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There is no Planet B

Urban Gardening

Urban Farming

Over the past few years Gaia has planted flowers, bushes and trees around our ware house facility. This has provided living space for birds and other animals. Some of the trees will live for 50 years or more. The area is in the South Chicago "food desert" where fresh groceries such as fruits and vegetables are not always readily available in the local stores. Green spaces are limited and few household has a space for kitchen gardens.

Gaia also plants a vegetable & herb garden every spring. Along with the environmental impact the garden provides fresh vegetables for Gaia staff volunteers, and a local food pantry. We use environmentally friendly techniques for growing plants, including composting, mulching and reusing rainwater.

The gardens at The Gaia Movement have a big environmental impact for little effort.We have turned an industrial lot into a gardening place with fertile soil.

  • Plants increase groundwater absorption, reducing the amount of water going directly into the city water supply.
  • Locally grown fruits and vegetables reduce the resources used for transportation.
  • Roots hold the soil during rain, preventing erosion.
  • Increased vegetation improves the habitat for animals large and small.
  • Plants capture greenhouse gasses, using the gases and storing them in the ground.

A rainwater collector made from a barrel stores water for the garden.

Similar to the rain garden, the collector reduces the amount of water going into storm drains. When needed, the collected water is used on fruits and vegetables. By using the collector The Gaia Movement doesn't have to use treated water from the city.

Rain Barrel

Compost systems recycle yard and food wastes to create rich organic fertilizer.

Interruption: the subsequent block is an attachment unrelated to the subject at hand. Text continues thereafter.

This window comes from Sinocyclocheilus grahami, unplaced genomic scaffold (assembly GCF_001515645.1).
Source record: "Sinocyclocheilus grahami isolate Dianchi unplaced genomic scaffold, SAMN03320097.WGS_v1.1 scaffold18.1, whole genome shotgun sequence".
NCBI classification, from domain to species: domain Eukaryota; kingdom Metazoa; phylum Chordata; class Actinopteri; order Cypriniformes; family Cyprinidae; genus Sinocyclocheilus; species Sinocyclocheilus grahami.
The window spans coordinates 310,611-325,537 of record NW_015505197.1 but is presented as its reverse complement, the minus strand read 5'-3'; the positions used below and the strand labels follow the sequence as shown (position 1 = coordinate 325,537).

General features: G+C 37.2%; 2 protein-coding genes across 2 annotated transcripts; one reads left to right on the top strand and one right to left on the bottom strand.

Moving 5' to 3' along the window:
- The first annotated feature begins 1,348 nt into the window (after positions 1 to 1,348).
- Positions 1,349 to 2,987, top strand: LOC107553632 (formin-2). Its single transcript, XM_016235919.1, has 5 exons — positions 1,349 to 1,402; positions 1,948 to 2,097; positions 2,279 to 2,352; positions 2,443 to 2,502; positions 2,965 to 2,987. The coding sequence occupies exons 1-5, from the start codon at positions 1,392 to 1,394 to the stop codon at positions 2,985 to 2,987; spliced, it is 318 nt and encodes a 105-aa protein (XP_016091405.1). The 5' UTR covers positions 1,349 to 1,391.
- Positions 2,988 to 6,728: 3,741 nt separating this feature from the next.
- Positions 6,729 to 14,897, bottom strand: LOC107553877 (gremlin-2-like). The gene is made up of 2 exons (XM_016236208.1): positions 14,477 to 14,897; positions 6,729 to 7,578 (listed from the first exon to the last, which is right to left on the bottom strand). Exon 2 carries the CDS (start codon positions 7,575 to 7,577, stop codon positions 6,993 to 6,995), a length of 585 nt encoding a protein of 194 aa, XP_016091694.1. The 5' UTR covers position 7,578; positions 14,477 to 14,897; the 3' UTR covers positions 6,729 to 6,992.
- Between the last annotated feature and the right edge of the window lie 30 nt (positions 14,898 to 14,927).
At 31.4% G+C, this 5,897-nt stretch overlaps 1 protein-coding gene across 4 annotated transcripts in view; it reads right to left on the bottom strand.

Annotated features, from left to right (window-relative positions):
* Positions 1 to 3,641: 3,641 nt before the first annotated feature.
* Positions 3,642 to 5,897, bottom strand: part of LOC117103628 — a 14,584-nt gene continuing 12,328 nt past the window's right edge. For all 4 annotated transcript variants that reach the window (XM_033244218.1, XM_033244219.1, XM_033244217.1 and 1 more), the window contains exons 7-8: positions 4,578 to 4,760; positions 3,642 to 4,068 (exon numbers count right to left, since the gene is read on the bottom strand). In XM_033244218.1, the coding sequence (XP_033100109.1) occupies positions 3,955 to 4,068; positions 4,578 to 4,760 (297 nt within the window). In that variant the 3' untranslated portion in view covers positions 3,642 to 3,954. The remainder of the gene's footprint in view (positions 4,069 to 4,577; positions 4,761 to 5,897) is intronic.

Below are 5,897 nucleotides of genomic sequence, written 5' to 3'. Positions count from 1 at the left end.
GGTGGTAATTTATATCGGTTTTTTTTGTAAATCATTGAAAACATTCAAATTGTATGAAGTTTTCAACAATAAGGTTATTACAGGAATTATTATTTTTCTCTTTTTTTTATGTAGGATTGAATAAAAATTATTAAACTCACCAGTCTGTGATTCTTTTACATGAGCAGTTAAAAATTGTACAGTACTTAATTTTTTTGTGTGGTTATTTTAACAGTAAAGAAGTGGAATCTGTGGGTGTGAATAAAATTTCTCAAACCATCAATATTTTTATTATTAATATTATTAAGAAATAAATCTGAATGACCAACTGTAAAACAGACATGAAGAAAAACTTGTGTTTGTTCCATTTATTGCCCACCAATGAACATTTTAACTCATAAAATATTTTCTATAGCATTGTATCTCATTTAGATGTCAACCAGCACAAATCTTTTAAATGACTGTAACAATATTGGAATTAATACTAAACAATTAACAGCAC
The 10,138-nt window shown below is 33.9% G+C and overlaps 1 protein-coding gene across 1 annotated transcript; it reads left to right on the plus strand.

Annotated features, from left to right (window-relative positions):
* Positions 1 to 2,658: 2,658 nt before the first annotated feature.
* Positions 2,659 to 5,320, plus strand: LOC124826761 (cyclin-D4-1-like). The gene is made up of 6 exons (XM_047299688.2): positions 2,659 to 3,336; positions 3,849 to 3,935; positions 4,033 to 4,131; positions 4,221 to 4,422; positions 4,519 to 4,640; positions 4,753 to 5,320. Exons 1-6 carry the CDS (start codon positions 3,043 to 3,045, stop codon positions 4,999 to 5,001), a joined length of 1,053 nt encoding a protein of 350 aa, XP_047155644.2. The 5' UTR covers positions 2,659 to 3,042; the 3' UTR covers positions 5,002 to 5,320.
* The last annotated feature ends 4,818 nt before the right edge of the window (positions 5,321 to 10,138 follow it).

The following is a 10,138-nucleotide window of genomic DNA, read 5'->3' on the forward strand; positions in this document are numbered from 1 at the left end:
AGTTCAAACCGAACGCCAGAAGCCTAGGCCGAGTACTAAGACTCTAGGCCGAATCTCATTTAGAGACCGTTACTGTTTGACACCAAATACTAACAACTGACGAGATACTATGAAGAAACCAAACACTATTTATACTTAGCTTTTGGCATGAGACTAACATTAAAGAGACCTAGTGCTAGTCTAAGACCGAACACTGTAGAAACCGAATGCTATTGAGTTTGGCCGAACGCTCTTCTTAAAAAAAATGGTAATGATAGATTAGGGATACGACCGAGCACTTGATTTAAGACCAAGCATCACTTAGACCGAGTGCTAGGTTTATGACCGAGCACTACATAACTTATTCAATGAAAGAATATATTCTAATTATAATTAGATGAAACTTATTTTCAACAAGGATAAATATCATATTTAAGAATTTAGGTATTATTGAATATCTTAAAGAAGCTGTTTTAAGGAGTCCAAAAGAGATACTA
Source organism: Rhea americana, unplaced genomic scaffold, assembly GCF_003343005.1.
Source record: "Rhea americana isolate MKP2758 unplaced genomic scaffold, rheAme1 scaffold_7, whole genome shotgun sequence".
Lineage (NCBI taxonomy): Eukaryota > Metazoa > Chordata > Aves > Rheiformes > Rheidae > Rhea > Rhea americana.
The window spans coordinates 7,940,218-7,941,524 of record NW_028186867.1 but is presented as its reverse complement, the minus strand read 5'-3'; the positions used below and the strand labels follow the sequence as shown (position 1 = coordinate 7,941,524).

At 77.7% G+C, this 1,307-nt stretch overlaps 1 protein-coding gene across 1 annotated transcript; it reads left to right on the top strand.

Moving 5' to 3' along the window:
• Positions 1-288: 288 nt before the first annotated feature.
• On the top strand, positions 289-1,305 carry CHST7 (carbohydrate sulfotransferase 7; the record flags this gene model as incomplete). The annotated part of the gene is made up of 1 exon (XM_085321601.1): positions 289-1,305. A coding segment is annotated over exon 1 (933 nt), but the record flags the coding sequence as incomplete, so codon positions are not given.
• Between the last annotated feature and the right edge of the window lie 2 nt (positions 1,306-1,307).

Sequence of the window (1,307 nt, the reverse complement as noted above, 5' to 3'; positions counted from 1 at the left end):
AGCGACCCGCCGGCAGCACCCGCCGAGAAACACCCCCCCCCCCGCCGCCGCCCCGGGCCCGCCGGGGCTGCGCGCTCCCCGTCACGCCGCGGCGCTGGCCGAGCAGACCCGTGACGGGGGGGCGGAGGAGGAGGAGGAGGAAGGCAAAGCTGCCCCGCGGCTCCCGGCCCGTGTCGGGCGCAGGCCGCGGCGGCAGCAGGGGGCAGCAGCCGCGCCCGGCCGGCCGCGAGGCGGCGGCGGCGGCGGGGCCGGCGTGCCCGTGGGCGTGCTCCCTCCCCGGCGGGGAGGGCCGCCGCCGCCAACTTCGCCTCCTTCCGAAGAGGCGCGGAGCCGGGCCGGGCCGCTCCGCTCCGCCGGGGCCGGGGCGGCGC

The Gaia Movement uses both a three bin system and a worm box to handle organic waste. Composting using the three bin system begins with placing yard waste in the first bin. After two months the waste is turned into the second bin. Two months later it is turned into the third bin as nearly good fertilizer.

The worm bin uses redworms to eat the organic waste. The worms expel castings that make great fertilizer. Food wastes can be composted in this system, but we do not compost food wastes from animals.

Garden Planting 2011

In May 2011 volunteers helped plant a vegetable and herb garden outside of the Gaia Movement warehouse. The garden serves as a working example of a community garden. It provides positive examples of organic gardening, composting and the use of rain water for watering.

The volunteers planted vegetables, mulched around the fruit trees, and planted flowers in pots and planting beds. This year, we are growing tomatoes, peppers, zucchini, squash, eggplant, beans, peas, potatoes, broccoli, cauliflower, herbs, and a variety of lettuces & greens.

Throughout the summer, volunteers will help maintain, harvest, and enjoy the fruits and vegetables.

Planting Seeds Image
Image Mulched Planting Bed and Volunteers

Gaia's Rain Garden

A rain garden is a landscaped area planted with native plants and flowers that soaks up rainwater. The garden fills with a few inches of rain water that come off of the roof of a house or building during a storm. After the storm, the water slowly soaks into the ground instead of running off the land into a storm sewer or waterway. Compared with a grassed lawn area, a rain garden may allow 30% more water to be absorbed. Native plants are suggested for use in the rain garden because of their deep roots, water uptake and their ability to tolerate conditions ranging from wet to dry and hot to freezing.

Marianne Raid Garden Gravel for the rain garden